Under the authoritarian regime of Park Chung-hee, Korean Cinema was subject to increasingly stringent censorship and film was seen as an important means of moral instruction. The central message behind Shim Wu-seob’s raucous comedy A Man and a Gisaeng (남자와 기생, Namjawa Gisaeng) is that a man should be faithful to his family and avoid the double betrayal represented by drinking in the company of women which fritters away financial security and endangers his relationship with his wife. Yet the film is also subversive despite the underlying conservative message in making a mockery of so-called “traditional” gender roles.
Indeed, the film’s very thesis is that men are weak and women are strong. The men visit who gisaeng appear to have done so to reaffirm their dominant masculinity through their financial power in essentially paying women to be subservient towards them. Yet the gisaeng themselves are fully in control of the game they are playing as one makes clear when she tells a drunken businessman off after he gets handsy with her. She reminds him that a gisaeng is a person too, not a doll to be played with, and when he doesn’t listen she gets up and leaves proving who it is that has the upper hand in this situation. All the businessman can do is splutter and threaten the otherwise mild-mannered male manager.
The hero’s boss, Heo (Heo Jang-gang), is a henpecked husband who visits gisaeng as a means of escape from his domineering wife (Do Kum-bong) who punishes him like a child. He asks Tae-ho (Gu Bong-Seo) to resign after catching him sitting at his desk darning socks to earn extra money and though it might be perfectly reasonable to fire an employee for brazenly doing another job on company time, Heo mainly lets him go because of his unmanliness. Tae-ho is a fully domesticated man who does work traditionally regarded as “feminine” in taking in sewing and looking after all of the domestic tasks such as cooking and cleaning as a “maternal” figure to his younger sister Tae-suk (Kim Chung-ja) who is then depicted as “manly” in her mastery of martial arts.
It quickly becomes clear that the “effeminate” man Tae-ho is the film’s strongest character and the only one largely in control of his circumstances. He agrees to become a gisaeng partly because he needs to earn money after being fired, but also he claims as a “joke” before committing himself to punishing men who neglect their duty to their families by shaming them into changing their behaviour as he largely does with Heo who, bizarrely, develops a fascination with Tae-ho’s gisaeng persona San-wol as she apparently reminds him of the first love he was prevented from marrying because of her family’s disapproval.
The gender subversion is in essence the joke, but there are also constant hints that it might not be and Tae-ho’s female persona is also authentic, not least among them the music cues which are extremely ironic. For example, the melody of “Don’t Fence Me In” plays over Tae-ho at the house of gisaeng, as do the strains of “Nature Boy” which also hint at a validation of Tae-ho’s expression of femininity. Before being fired, Tae-ho tells Heo that he’s repressing himself and it isn’t good for him, and there is a (joking) suggestion in the final scenes that Heo’s attraction to San-wol is partly born of her seeming masculinity. He did indeed unwittingly appreciate a drag performance from Tae-ho’s queer-coded musician friend, after all.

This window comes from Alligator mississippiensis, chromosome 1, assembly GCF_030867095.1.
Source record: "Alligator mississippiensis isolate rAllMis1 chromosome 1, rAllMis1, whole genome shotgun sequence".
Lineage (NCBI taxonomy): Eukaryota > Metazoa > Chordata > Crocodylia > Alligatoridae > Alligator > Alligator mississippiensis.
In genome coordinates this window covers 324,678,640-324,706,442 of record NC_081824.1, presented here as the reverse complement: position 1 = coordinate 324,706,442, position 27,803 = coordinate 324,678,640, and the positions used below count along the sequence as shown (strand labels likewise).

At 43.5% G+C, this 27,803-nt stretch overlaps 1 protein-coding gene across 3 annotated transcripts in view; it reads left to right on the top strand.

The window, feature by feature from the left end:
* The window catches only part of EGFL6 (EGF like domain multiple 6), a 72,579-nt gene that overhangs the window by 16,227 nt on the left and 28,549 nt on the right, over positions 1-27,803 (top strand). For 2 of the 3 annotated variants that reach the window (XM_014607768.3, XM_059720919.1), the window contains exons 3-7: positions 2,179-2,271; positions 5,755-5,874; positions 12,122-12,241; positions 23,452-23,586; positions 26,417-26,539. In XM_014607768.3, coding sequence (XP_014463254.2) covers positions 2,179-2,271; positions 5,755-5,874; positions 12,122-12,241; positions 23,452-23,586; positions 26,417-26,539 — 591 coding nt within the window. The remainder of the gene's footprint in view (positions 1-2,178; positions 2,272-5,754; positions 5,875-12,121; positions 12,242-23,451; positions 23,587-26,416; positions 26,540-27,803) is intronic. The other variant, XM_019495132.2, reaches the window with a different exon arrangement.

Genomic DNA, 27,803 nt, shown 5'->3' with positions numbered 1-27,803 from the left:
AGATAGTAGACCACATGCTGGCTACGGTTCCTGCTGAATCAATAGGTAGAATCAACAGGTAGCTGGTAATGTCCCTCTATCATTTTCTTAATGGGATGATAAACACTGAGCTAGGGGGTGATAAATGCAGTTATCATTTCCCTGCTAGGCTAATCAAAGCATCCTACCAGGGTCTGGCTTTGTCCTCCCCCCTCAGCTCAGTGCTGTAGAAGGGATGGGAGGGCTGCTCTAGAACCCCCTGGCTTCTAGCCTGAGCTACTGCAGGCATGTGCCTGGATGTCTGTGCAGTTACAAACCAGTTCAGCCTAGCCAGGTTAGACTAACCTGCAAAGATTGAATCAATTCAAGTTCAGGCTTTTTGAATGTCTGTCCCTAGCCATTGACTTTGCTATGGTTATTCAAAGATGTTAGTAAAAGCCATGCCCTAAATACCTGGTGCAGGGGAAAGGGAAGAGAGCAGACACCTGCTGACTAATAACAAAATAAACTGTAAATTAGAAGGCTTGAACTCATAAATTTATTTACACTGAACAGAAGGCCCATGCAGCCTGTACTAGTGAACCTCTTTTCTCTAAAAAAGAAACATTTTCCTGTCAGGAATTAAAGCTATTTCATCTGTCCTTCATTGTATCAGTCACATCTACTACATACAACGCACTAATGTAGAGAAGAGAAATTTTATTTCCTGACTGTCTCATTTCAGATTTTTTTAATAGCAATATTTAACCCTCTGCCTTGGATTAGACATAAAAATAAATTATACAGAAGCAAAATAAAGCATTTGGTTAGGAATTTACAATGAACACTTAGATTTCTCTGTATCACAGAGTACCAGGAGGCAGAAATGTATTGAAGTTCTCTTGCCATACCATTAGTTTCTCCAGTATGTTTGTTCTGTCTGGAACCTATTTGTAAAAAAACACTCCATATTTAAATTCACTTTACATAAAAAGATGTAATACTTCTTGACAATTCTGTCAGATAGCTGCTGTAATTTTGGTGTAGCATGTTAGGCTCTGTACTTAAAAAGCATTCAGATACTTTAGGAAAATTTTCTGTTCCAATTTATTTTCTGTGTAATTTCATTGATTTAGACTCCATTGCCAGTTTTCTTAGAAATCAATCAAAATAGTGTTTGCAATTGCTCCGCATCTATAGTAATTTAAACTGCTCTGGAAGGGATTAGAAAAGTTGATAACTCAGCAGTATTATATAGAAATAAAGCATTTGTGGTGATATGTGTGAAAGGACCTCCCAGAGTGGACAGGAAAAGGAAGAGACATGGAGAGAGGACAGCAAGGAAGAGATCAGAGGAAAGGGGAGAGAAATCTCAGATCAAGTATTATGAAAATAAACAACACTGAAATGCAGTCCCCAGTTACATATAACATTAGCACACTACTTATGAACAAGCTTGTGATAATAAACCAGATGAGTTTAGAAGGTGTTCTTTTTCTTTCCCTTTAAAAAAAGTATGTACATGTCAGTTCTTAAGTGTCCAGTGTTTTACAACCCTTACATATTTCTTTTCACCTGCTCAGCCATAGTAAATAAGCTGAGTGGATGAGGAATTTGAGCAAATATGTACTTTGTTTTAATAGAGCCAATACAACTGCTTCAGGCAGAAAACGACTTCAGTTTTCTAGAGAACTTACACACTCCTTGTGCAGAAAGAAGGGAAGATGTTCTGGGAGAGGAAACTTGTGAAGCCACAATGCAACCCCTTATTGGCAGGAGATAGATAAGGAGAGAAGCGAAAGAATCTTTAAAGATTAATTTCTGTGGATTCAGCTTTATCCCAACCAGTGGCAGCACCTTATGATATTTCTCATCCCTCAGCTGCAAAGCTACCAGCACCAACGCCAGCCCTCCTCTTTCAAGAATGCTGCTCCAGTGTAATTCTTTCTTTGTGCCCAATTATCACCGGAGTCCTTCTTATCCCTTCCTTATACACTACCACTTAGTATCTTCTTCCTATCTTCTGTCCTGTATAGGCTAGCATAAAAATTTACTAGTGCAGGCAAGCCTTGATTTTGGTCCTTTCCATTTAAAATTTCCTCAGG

It’s also possible to read Heo’s reunion with his wife as a new appreciation for her own “masculine” qualities in her capacity to dominate him even if the film simultaneously suggests that the role of a “good wife” is to offer “affection” to her husband and if the husband visits gisaeng it’s the wife’s fault for not giving it to him. Even so, what the film’s conclusion implies is closer to a rebalancing than might be expected in allowing Jeong-mi, the gisaeng with whom Tae-ho falls in love to counter any suggestion of queerness, to open her own shop as an independent woman pursuing a relationship with Tae-ho who is then a travelling salesmen selling cosmetics. Jeong-mi asks Tae-ho to give up “knitting” before they get married which would signal a remasculinisation, but Tae-suk, though dressing in a more feminine fashion to meet her in-laws, is not directly asked to give up Taekwondo and it seems that her fiancé appreciates her feistiness rather than seeking to soften it. Even Heo’s wife if seeming more cheerful has not given up control in their marriage despite her own drag experience in the gisaeng house yet their relationship is now considered “repaired”. “Traditional” gender roles have ostensibly been reaffirmed, Heo’s marriage is saved and both Tae-ho and his sister are about to marry, but they’ve also been subverted and redefined in unexpected ways. Some of this may only be possible because A Man and a Gisaeng is an absurd comedy of the kind Shim was known for, but it nevertheless hints at an underlying plea for greater social freedom in an authoritarian era.
A Man and a Gisaeng screened as part of this year’s Queer East .